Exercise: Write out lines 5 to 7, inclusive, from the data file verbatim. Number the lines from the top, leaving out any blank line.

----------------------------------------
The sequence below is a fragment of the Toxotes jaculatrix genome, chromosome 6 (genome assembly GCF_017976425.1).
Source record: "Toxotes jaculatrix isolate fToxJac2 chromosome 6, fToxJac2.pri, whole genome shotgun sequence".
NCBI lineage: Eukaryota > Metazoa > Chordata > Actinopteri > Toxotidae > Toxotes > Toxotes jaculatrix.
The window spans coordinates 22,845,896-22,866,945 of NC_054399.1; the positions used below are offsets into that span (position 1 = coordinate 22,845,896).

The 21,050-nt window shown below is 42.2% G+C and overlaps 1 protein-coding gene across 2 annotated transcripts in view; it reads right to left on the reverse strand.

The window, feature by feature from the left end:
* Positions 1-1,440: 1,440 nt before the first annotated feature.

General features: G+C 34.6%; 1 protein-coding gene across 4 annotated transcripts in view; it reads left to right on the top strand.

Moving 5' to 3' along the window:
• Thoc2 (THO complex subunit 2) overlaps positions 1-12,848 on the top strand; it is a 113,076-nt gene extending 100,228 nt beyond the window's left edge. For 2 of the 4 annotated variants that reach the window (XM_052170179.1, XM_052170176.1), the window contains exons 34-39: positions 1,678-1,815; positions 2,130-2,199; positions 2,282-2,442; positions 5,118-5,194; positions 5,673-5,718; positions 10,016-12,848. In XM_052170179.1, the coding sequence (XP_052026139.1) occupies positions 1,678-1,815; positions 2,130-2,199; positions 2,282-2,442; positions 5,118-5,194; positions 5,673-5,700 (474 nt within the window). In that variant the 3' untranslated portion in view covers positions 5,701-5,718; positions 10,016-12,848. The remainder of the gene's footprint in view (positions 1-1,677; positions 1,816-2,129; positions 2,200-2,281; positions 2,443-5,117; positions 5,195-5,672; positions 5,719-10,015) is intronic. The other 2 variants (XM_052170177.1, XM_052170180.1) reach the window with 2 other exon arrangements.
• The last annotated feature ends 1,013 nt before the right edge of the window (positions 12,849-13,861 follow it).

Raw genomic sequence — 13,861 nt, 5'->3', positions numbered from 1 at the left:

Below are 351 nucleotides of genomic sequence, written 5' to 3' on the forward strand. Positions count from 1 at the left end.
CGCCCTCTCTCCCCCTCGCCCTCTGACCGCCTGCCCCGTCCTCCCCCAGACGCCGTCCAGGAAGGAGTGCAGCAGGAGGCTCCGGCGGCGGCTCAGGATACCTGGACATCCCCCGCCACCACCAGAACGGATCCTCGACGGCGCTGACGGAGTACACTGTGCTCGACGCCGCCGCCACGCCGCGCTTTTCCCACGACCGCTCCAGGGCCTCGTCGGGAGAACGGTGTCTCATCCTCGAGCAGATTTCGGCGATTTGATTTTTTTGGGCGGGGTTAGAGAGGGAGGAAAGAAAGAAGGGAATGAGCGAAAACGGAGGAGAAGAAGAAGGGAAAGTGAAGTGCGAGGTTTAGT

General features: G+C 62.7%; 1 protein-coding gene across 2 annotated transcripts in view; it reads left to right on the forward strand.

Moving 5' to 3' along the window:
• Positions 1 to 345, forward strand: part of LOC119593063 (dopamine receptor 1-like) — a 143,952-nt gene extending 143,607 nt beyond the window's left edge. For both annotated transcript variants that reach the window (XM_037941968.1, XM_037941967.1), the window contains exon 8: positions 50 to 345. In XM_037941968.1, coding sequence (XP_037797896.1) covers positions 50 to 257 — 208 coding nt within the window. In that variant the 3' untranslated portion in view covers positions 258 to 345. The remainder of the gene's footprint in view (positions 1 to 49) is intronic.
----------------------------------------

The 21,050-nt window shown below is 42.2% G+C and overlaps 1 protein-coding gene across 2 annotated transcripts in view; it reads right to left on the reverse strand.

The window, feature by feature from the left end:
* Positions 1-1,440: 1,440 nt before the first annotated feature.